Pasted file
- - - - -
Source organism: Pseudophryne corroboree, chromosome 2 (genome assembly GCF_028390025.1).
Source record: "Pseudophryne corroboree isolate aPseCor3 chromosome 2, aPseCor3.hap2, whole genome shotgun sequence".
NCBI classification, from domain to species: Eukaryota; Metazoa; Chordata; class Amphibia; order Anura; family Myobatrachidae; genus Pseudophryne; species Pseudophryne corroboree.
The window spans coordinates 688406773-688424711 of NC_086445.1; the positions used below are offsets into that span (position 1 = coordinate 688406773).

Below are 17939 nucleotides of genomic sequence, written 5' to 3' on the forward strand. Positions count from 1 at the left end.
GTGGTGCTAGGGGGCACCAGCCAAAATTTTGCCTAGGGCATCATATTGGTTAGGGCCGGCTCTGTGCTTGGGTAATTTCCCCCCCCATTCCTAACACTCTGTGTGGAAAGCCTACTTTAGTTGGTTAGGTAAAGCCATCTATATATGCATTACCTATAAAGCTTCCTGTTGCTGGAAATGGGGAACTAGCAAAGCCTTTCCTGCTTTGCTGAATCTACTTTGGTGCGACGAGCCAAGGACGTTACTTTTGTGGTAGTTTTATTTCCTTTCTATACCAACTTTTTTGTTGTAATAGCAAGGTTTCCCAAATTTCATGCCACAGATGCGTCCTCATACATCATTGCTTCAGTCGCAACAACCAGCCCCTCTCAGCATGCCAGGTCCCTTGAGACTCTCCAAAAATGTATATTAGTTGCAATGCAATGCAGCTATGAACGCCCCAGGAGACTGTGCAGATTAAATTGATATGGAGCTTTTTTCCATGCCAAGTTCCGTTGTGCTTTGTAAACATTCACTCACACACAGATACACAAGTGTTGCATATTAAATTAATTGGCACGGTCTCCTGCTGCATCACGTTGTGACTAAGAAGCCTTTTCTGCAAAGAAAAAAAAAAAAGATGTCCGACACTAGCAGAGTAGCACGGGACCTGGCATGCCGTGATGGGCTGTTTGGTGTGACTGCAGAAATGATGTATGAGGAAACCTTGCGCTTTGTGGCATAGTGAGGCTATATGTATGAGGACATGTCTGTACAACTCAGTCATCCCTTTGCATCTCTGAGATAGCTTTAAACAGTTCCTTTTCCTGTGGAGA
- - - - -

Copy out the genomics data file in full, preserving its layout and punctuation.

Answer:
Source organism: Pseudophryne corroboree, chromosome 2 (genome assembly GCF_028390025.1).
Source record: "Pseudophryne corroboree isolate aPseCor3 chromosome 2, aPseCor3.hap2, whole genome shotgun sequence".
NCBI classification, from domain to species: Eukaryota; Metazoa; Chordata; class Amphibia; order Anura; family Myobatrachidae; genus Pseudophryne; species Pseudophryne corroboree.
The window spans coordinates 688406773-688424711 of NC_086445.1; the positions used below are offsets into that span (position 1 = coordinate 688406773).

Below are 17939 nucleotides of genomic sequence, written 5' to 3' on the forward strand. Positions count from 1 at the left end.
GTGGTGCTAGGGGGCACCAGCCAAAATTTTGCCTAGGGCATCATATTGGTTAGGGCCGGCTCTGTGCTTGGGTAATTTCCCCCCCCATTCCTAACACTCTGTGTGGAAAGCCTACTTTAGTTGGTTAGGTAAAGCCATCTATATATGCATTACCTATAAAGCTTCCTGTTGCTGGAAATGGGGAACTAGCAAAGCCTTTCCTGCTTTGCTGAATCTACTTTGGTGCGACGAGCCAAGGACGTTACTTTTGTGGTAGTTTTATTTCCTTTCTATACCAACTTTTTTGTTGTAATAGCAAGGTTTCCCAAATTTCATGCCACAGATGCGTCCTCATACATCATTGCTTCAGTCGCAACAACCAGCCCCTCTCAGCATGCCAGGTCCCTTGAGACTCTCCAAAAATGTATATTAGTTGCAATGCAATGCAGCTATGAACGCCCCAGGAGACTGTGCAGATTAAATTGATATGGAGCTTTTTTCCATGCCAAGTTCCGTTGTGCTTTGTAAACATTCACTCACACACAGATACACAAGTGTTGCATATTAAATTAATTGGCACGGTCTCCTGCTGCATCACGTTGTGACTAAGAAGCCTTTTCTGCAAAGAAAAAAAAAAAAGATGTCCGACACTAGCAGAGTAGCACGGGACCTGGCATGCCGTGATGGGCTGTTTGGTGTGACTGCAGAAATGATGTATGAGGAAACCTTGCGCTTTGTGGCATAGTGAGGCTATATGTATGAGGACATGTCTGTACAACTCAGTCATCCCTTTGCATCTCTGAGATAGCTTTAAACAGTTCCTTTTCCTGTGGAGA